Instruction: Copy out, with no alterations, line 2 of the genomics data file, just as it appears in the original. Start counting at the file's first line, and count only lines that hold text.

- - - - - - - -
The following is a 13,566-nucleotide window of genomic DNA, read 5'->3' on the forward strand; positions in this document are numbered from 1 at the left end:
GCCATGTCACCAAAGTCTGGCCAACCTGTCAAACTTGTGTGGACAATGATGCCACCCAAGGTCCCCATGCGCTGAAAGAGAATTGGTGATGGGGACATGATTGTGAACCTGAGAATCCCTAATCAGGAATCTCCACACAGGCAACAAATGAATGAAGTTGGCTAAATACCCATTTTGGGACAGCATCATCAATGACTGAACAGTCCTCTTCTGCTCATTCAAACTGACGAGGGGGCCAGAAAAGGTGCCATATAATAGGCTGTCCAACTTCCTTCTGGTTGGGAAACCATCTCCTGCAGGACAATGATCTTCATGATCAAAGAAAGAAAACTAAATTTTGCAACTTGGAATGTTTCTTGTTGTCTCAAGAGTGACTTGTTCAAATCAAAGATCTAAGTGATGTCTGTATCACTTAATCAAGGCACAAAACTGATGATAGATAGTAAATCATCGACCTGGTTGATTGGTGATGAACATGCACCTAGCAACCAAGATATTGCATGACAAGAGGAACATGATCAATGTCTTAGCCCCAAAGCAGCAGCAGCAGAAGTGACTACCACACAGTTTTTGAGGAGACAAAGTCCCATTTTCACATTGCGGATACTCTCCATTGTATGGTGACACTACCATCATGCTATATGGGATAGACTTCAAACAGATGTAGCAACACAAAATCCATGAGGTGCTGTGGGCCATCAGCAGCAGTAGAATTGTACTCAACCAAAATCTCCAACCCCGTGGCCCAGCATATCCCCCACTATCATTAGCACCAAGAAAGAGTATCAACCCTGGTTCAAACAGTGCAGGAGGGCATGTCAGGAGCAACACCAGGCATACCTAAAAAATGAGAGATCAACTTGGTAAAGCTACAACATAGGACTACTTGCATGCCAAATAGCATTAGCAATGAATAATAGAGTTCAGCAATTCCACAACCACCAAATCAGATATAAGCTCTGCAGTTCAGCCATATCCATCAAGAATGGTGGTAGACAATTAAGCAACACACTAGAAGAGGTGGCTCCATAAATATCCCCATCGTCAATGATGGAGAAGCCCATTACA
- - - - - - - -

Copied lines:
GCCATGTCACCAAAGTCTGGCCAACCTGTCAAACTTGTGTGGACAATGATGCCACCCAAGGTCCCCATGCGCTGAAAGAGAATTGGTGATGGGGACATGATTGTGAACCTGAGAATCCCTAATCAGGAATCTCCACACAGGCAACAAATGAATGAAGTTGGCTAAATACCCATTTTGGGACAGCATCATCAATGACTGAACAGTCCTCTTCTGCTCATTCAAACTGACGAGGGGGCCAGAAAAGGTGCCATATAATAGGCTGTCCAACTTCCTTCTGGTTGGGAAACCATCTCCTGCAGGACAATGATCTTCATGATCAAAGAAAGAAAACTAAATTTTGCAACTTGGAATGTTTCTTGTTGTCTCAAGAGTGACTTGTTCAAATCAAAGATCTAAGTGATGTCTGTATCACTTAATCAAGGCACAAAACTGATGATAGATAGTAAATCATCGACCTGGTTGATTGGTGATGAACATGCACCTAGCAACCAAGATATTGCATGACAAGAGGAACATGATCAATGTCTTAGCCCCAAAGCAGCAGCAGCAGAAGTGACTACCACACAGTTTTTGAGGAGACAAAGTCCCATTTTCACATTGCGGATACTCTCCATTGTATGGTGACACTACCATCATGCTATATGGGATAGACTTCAAACAGATGTAGCAACACAAAATCCATGAGGTGCTGTGGGCCATCAGCAGCAGTAGAATTGTACTCAACCAAAATCTCCAACCCCGTGGCCCAGCATATCCCCCACTATCATTAGCACCAAGAAAGAGTATCAACCCTGGTTCAAACAGTGCAGGAGGGCATGTCAGGAGCAACACCAGGCATACCTAAAAAATGAGAGATCAACTTGGTAAAGCTACAACATAGGACTACTTGCATGCCAAATAGCATTAGCAATGAATAATAGAGTTCAGCAATTCCACAACCACCAAATCAGATATAAGCTCTGCAGTTCAGCCATATCCATCAAGAATGGTGGTAGACAATTAAGCAACACACTAGAAGAGGTGGCTCCATAAATATCCCCATCGTCAATGATGGAGAAGCCCATTACA